In conversation with Gene Cernan, Captain of Apollo XVII

17 July 2015By Zoe Dickens

As the captain of the Apollo XVII space mission and the last man to walk on the moon, Gene Cernan has experienced things most people can only dream about. As he visits London to open Omega’s new Sloane Street store, we sit down with the astronaut to talk watches, moon walks and what the Earth really looks like from space.

Many children grow up dreaming about becoming astronauts but before your generation the job didn’t even exist. How did you get involved with the space programme?

I was a naval aviator. Flying aeroplanes off aircraft carriers was my childhood dream. When the opportunity to get involved in the space programme came along there were no rules and we didn’t know what to expect or where we’d be going. It was an opportunity no normal human being would turn down.

Gene Cernan pictured on the lunar rover outside Omega's Sloane street store

What was the best thing about being an astronaut?

The best part of space flight was space flight. It was going where no man had gone before and doing what no man had done before. It gave us a chance to see whether we were good enough. We ended up being in the limelight thanks to the press but that’s not why we did it. I was excited and apprehensive but not scared. If you’re scared you shouldn’t go.

What does the earth really look like from space?

Nothing like the movies! You’re standing in sunlight but you’re surrounded by blackness. The earth has all these multi-coloured blues of the oceans and snow and clouds. It’s three dimensional and dynamic but it has order: every 12 hours you see the other side. On the other hand, it’s surrounded by the endlessness of time and space. That’s what the blackness is, it’s infinity.

It was almost like you could reach out and grab the world and say, ‘Here’s what it looks like’. That sight reinforced a feeling I had that there was too much order and purpose and beauty for it to be an accident. There’s got to be somebody who put it all together, some creator or god. We didn’t even have pictures of the Earth at that point so to be able to come back and share that with people was really gratifying.

Gene Cernan on the moon during Apollo XVII. picture: Getty Images

You wore the Omega Speedmaster on all your space flights and have been a proud Omega ambassador for a long time. What made Omega watches ideal for space?

Space is a very hostile environment. There’s zero gravity so automatic watches won’t work, temperatures range from -150 – 250 degrees and there are tremendous G forces. NASA tested 11 watches and the only one that passed without any modification was the Speedmaster. In fact, this watch is the reason Apollo VIII made it home. They had to make a very critical rocket burn to get back to Earth but didn’t have any electrical power so they used the stopwatch on the Speedmaster to time the burn. A second or two either side would have made a huge difference but it turned out perfectly.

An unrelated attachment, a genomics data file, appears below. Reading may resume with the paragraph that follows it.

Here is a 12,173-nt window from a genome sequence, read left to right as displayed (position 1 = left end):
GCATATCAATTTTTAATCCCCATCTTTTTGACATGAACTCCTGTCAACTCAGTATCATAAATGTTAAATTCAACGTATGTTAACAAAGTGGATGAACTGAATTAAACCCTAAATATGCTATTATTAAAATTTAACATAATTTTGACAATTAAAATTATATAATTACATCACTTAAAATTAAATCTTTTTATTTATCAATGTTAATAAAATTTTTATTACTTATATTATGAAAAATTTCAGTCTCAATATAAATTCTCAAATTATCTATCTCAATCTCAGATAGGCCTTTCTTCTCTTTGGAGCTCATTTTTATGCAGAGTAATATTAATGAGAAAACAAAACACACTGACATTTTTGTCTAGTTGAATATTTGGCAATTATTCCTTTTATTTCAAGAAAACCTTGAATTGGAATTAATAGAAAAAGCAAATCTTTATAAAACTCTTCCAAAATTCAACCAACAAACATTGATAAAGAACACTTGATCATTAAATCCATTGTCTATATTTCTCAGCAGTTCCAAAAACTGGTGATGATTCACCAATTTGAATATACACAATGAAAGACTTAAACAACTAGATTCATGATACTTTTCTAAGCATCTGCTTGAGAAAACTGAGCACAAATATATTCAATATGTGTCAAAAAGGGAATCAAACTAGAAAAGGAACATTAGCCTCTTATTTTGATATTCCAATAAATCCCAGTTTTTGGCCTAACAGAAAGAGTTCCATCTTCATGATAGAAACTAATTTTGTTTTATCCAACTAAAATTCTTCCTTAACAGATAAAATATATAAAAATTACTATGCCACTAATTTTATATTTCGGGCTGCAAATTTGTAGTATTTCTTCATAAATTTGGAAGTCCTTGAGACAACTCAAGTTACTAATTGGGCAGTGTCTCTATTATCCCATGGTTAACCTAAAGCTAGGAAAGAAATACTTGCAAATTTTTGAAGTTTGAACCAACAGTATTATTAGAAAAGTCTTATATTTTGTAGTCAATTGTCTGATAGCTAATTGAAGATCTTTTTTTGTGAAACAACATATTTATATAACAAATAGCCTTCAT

For me it’s more personal. My daughter was 9-years-old during Apollo XVII, every day [on the moon] I would watch the sun rising on Texas and because I had one watch set to Houston time I knew she was getting up and going to school. Later I would watch the sun set and would know she’d had her dinner and was going to sleep. Knowing what was going on at home was like a security blanket. To me the Speedmaster is far more than a piece of hardware.

The Omega Speedmaster Apollo XVII 40th anniversary watch

How would you compare space to other extreme environments like the bottom of the ocean?

Space is infinite whereas there is a limit and a bottom to the ocean. Granted there is a lot we don’t know about the ocean but it is a finite world. There’s no bottom to space. We don’t even know what questions to ask much less the answers. If you believe, as I do, that there is a greater universe, how could we be so egotistical as to believe we are the only intelligent life? Will we ever find it or will it find us? I don’t know those answers and that’s the point.

What would you like to see happen in terms of space exploration in the future?

There’s more technology in your iPhone than I had when I went into space so I’d like to see us go back to the moon and then to Mars. The difference is we were motivated; we had a mission, a goal and a timetable. The President said in May 1961 that we would land on the moon within a decade and in July 1969 we did. Although we can now do it more safely, more effectively and more efficiently it would probably take us twice as long because you need the incentive. The passion is there in the younger generation but we’ve got to give them the opportunity. It’s been 42 years – it’s time we got a man back on the moon.

The new Omega boutique at 9 Sloane Street, London SW1 is open now.